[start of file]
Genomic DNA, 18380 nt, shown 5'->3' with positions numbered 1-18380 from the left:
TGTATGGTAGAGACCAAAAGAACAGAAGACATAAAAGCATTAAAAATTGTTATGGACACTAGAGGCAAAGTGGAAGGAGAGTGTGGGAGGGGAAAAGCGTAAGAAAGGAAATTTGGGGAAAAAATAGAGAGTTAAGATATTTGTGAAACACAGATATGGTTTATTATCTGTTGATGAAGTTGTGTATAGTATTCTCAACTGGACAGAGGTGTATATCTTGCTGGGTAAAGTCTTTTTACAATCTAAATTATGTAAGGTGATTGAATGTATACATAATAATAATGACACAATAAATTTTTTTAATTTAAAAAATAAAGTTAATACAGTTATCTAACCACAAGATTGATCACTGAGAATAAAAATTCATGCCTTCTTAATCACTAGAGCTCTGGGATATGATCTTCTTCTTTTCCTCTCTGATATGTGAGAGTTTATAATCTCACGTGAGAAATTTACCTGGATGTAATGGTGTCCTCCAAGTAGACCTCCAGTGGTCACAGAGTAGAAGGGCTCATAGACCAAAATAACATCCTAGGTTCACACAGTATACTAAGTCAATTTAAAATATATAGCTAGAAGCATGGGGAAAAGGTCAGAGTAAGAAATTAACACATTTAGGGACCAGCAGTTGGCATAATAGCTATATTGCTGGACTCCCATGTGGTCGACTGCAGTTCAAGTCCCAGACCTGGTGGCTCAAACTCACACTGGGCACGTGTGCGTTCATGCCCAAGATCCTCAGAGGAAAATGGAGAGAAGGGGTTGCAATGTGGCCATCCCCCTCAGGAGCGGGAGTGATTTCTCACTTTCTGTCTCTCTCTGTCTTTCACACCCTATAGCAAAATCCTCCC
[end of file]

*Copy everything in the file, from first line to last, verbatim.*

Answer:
Genomic DNA, 18380 nt, shown 5'->3' with positions numbered 1-18380 from the left:
TGTATGGTAGAGACCAAAAGAACAGAAGACATAAAAGCATTAAAAATTGTTATGGACACTAGAGGCAAAGTGGAAGGAGAGTGTGGGAGGGGAAAAGCGTAAGAAAGGAAATTTGGGGAAAAAATAGAGAGTTAAGATATTTGTGAAACACAGATATGGTTTATTATCTGTTGATGAAGTTGTGTATAGTATTCTCAACTGGACAGAGGTGTATATCTTGCTGGGTAAAGTCTTTTTACAATCTAAATTATGTAAGGTGATTGAATGTATACATAATAATAATGACACAATAAATTTTTTTAATTTAAAAAATAAAGTTAATACAGTTATCTAACCACAAGATTGATCACTGAGAATAAAAATTCATGCCTTCTTAATCACTAGAGCTCTGGGATATGATCTTCTTCTTTTCCTCTCTGATATGTGAGAGTTTATAATCTCACGTGAGAAATTTACCTGGATGTAATGGTGTCCTCCAAGTAGACCTCCAGTGGTCACAGAGTAGAAGGGCTCATAGACCAAAATAACATCCTAGGTTCACACAGTATACTAAGTCAATTTAAAATATATAGCTAGAAGCATGGGGAAAAGGTCAGAGTAAGAAATTAACACATTTAGGGACCAGCAGTTGGCATAATAGCTATATTGCTGGACTCCCATGTGGTCGACTGCAGTTCAAGTCCCAGACCTGGTGGCTCAAACTCACACTGGGCACGTGTGCGTTCATGCCCAAGATCCTCAGAGGAAAATGGAGAGAAGGGGTTGCAATGTGGCCATCCCCCTCAGGAGCGGGAGTGATTTCTCACTTTCTGTCTCTCTCTGTCTTTCACACCCTATAGCAAAATCCTCCC